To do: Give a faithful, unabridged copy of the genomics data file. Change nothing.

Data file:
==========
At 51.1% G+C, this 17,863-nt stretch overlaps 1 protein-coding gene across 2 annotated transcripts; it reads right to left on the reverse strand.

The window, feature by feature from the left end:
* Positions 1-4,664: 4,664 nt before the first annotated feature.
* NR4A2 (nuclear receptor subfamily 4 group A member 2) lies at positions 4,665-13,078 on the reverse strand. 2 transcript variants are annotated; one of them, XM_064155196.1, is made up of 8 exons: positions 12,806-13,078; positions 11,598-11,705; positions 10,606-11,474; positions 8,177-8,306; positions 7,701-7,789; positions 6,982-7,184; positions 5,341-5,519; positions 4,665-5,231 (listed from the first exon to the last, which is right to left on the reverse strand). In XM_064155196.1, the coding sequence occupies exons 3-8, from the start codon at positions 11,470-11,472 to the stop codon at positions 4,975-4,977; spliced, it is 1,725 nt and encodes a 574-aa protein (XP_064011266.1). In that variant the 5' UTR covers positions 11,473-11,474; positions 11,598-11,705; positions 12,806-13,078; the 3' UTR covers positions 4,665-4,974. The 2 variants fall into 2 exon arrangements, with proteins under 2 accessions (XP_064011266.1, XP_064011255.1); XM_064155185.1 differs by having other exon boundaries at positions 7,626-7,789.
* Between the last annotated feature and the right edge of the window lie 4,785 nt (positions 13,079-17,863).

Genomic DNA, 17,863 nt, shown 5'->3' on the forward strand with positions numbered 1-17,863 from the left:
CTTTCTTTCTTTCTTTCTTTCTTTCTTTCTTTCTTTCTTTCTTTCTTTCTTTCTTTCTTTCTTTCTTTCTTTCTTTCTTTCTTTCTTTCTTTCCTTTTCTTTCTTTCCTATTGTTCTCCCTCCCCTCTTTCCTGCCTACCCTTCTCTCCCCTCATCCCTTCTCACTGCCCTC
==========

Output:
At 51.1% G+C, this 17,863-nt stretch overlaps 1 protein-coding gene across 2 annotated transcripts; it reads right to left on the reverse strand.

The window, feature by feature from the left end:
* Positions 1-4,664: 4,664 nt before the first annotated feature.
* NR4A2 (nuclear receptor subfamily 4 group A member 2) lies at positions 4,665-13,078 on the reverse strand. 2 transcript variants are annotated; one of them, XM_064155196.1, is made up of 8 exons: positions 12,806-13,078; positions 11,598-11,705; positions 10,606-11,474; positions 8,177-8,306; positions 7,701-7,789; positions 6,982-7,184; positions 5,341-5,519; positions 4,665-5,231 (listed from the first exon to the last, which is right to left on the reverse strand). In XM_064155196.1, the coding sequence occupies exons 3-8, from the start codon at positions 11,470-11,472 to the stop codon at positions 4,975-4,977; spliced, it is 1,725 nt and encodes a 574-aa protein (XP_064011266.1). In that variant the 5' UTR covers positions 11,473-11,474; positions 11,598-11,705; positions 12,806-13,078; the 3' UTR covers positions 4,665-4,974. The 2 variants fall into 2 exon arrangements, with proteins under 2 accessions (XP_064011266.1, XP_064011255.1); XM_064155185.1 differs by having other exon boundaries at positions 7,626-7,789.
* Between the last annotated feature and the right edge of the window lie 4,785 nt (positions 13,079-17,863).

Genomic DNA, 17,863 nt, shown 5'->3' on the forward strand with positions numbered 1-17,863 from the left:
CTTTCTTTCTTTCTTTCTTTCTTTCTTTCTTTCTTTCTTTCTTTCTTTCTTTCTTTCTTTCTTTCTTTCTTTCTTTCTTTCTTTCTTTCTTTCCTTTTCTTTCTTTCCTATTGTTCTCCCTCCCCTCTTTCCTGCCTACCCTTCTCTCCCCTCATCCCTTCTCACTGCCCTC